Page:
Intercalation Properties

Over time, research on layered phosphates has moved from the study of their ion exchange properties to that of their intercalation properties in great part determined by the presence of Br+nsted acid groups in the interlayer region. Both a- and y-zirconium phosphates are excellent intercalating agents of Lewis bases. The intercalation chemistry of the former has been more widely investigated and we will be mainly concerned with a-zirconium phosphate. Many molecules belonging to various classes of organic compounds (alkanols, glycols, alkyl and aryl amines, heterocyclic bases, aminoacids and dyes) have been intercalated. The corresponding intercalation compounds have been characterized for composition and arrangement of the guest molecules in the interlayer region. Table 3 gives the interlayer distance and composition of some typical examples of intercalation compounds.

Let us examine in more detail the intercalation of n-alkylamines that leads to the formation of compounds containing two moles of guest per mole of host, according to the reaction a-Zr(HPO4)2 • H2O # 2RNH p a-Zr(HPO4)2 • 2RNH2 • H2O

where R is the n-alkyl-chain. The reaction proceeds stepwise with the formation of different phases. At low amine loading we observe the formation of a phase with interlayer distance 10.4 A and the alkyl-chain axis is almost parallel to the layer plane (see Figure 10A). At half intercalation, the alkyl chains are arranged as a monolayer of extended molecules with the chain axes inclined by 55° with respect to the layer plane (see Figure 10B). At full intercalation n-al-kylamines give rise to compounds in which the inorganic layer regularly alternates with a bilayer of al-kylamines with the n-alkyl chain in trans-trans conformation (see Figure 10C). The terminal -NH2 groups are protonated by the hydrogenphosphate groups.

Intercalation compounds with a,œ-alkyldiamines contain one mole of guest per formula weight. The guest molecules are arranged as a monolayer of extended chains and the terminal -NH2 groups interact with the P-OH groups belonging to two-faced layers. Alkanols and glycols produce intercalation compounds whose composition and arrangement of guest species are similar to those found in alkyl mono-amines and diamines, respectively. However, direct intercalation is prevented by the lower basicity of the alkanol OH group, compared to that of the NH2 group. It is necessary to use as precursors pre-swelled zirconium phosphates.

Table 3 Interlayer distances and guest contents of intercalation compounds of a-zirconium phosphate

Guest molecule

mol Guest/

Interlayer

mol a-ZrP

distance (A)

Methylamine

2.0

12.1

Ethylamine

2.0

14.8

Propylamine

2.0

17.6

Penthylamine

2.0

21.5

Diethylamine

1.0

12.7

Dipropylamine

1.0

15.7

Dioctylamine

0.8

26.8

Aniline

2.0

18.4

p-Methoxyaniline

2.0

21.7

Benzylamine

2.0

19.1

Benzylethylamine

2.0

22.4?

Ephedrine

2.0

22.0

Histamine

1.9

20.5

Pyridine

0.95

10.9

Pyrazole

0.75

10.8

Imidazole

0.95

10.7

3-Methylpyrazole

0.98

12.1

1-Methylimidazole

0.58

10.4

Benzimidazole

1.90

20.4

Pyridazine

0.64

10.8

Pyrimidine

0.71

11.1

Pyrazine

0.78

10.8

2,2'-Bipyridyl

0.25

10.9

1,10-Phenantroline

0.5

13.6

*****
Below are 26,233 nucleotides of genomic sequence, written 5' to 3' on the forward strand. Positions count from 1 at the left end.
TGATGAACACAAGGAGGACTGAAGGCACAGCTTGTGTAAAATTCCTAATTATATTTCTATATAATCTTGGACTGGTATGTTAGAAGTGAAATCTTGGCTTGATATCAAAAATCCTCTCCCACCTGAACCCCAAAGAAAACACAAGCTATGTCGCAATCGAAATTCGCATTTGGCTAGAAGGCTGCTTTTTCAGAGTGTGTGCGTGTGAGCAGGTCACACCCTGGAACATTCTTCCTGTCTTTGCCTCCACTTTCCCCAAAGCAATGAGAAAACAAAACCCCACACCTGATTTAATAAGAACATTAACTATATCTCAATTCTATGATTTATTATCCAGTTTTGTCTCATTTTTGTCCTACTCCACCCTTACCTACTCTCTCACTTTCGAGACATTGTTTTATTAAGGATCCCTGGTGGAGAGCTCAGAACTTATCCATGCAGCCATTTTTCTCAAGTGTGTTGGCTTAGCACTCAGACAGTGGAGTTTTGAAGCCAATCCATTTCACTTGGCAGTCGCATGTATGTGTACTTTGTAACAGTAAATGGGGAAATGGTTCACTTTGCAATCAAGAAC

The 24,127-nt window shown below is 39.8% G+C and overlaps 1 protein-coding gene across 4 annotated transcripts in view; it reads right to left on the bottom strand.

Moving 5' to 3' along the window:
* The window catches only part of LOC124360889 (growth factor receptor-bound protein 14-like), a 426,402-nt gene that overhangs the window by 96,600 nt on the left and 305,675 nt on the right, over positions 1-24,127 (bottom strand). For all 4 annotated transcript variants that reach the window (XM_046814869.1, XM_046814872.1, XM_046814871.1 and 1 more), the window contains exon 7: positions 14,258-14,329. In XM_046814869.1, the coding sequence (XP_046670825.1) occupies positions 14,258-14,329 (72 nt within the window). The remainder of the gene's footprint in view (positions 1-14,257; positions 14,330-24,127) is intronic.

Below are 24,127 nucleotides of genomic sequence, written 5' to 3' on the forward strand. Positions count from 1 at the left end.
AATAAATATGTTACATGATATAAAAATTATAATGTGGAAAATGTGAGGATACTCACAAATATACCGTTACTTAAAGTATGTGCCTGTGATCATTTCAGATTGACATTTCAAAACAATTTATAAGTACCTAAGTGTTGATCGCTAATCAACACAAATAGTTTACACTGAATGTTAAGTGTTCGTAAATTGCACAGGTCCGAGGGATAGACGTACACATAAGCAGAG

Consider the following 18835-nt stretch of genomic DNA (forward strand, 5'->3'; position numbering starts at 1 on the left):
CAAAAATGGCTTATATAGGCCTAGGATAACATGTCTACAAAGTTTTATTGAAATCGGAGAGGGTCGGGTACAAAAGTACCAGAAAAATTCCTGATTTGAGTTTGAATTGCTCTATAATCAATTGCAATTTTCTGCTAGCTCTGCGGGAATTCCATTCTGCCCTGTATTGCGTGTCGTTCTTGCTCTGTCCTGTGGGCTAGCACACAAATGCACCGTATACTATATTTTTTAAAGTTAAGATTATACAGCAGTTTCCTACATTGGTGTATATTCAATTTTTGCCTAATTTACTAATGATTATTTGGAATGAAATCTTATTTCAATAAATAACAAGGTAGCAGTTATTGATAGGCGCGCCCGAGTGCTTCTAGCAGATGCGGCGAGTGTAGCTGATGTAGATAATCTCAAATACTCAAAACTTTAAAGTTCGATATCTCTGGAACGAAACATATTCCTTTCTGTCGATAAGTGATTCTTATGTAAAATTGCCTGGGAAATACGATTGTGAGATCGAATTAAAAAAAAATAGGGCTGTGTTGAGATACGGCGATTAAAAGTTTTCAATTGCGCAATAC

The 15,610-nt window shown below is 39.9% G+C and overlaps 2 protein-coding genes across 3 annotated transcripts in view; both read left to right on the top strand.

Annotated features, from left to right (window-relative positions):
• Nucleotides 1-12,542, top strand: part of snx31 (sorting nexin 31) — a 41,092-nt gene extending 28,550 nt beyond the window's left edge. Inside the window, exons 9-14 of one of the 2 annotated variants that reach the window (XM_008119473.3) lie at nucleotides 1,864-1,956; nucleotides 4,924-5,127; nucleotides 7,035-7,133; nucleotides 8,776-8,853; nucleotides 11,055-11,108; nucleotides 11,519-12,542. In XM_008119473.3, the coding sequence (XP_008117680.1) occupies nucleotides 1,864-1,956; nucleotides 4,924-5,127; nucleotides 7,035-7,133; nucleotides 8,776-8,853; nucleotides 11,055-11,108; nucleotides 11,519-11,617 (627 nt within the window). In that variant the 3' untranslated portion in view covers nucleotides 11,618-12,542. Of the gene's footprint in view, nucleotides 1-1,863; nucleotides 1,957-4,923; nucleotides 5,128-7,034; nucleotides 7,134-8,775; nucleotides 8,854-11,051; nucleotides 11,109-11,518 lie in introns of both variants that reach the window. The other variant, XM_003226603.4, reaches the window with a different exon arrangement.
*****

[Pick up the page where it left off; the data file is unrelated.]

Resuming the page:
2,9-Dimethylphenantroline

0.5

14.6

Ethanol

14.2

1-Propanol

16.6

1-Butanol

18.7

1-Octanol

26.7

Isopropanol

15.6

2-Methyl-1-propanol

17.5

3-Methyl-1-butanol

19.2

Benzyl alcohol

21.0

Diethylene glycol

10.5

Acetone

9.9

Acetylacetone

13.5

Acetonitrile

11.3

Urea

0.9

9.9

a-Alanine (DL)

0.5

12

Phenylalanine (DL)

1.7

23.2

Histidine (DL)

0.9

16.2

Crystal violet

0.5

22

Rhodamine

0.66

24.7

Heterocyclic bases give rise to non-stoichiometric intercalation compounds and the heterocyclic ring is positioned parallel to the layer plane. For the arrangement of other intercalated guests the reader is referred to recent reviews given in the Further Reading section. Materials with special properties have also been obtained by intercalation. Porphyrins and metalloporphyrins, thionine, methylene blue and rhodamine have been intercalated in a-zirconium phosphate and the materials obtained have been investigated for their optical properties. The possibility of intercalating dyes and of controlling, at least to

Figure 10 Arrangement of n-alkyl monoamines intercalated into a-Zr(HPO4)2• H2O: (A) alkyl-chain axis parallel to the layer plane. (B) Monolayer of extended molecules in trans-trans conformation. (C) Bilayer of extended molecules in trans-trans conformation.

some extent, molecular orientation is of interest in the preparation of new composite materials for nonlinear optic applications. Intercalation of weak Br+nsted bases was found to enhance the proton conduction of the host and some of the compounds obtained have been used as active components in solid-state electrochemical gas sensors. Molecular and chiral recognition properties have been induced in layered zirconium phosphate by the intercalation of suitable receptors such as aminated ^-cyclodex-trins, crown ethers or a Pirkle receptor.

Much attention is presently being paid to the possibility of performing reactions in the interlayer region. Polymerization, induced by chemical, thermal or photochemical treatment, of pyrrole, aniline, propargylamine or s-aminocaproic acid intercalated in layered phosphates, produces interesting composite materials in which the inorganic layers regularly alternate with the polymers formed in the inter-layer region.

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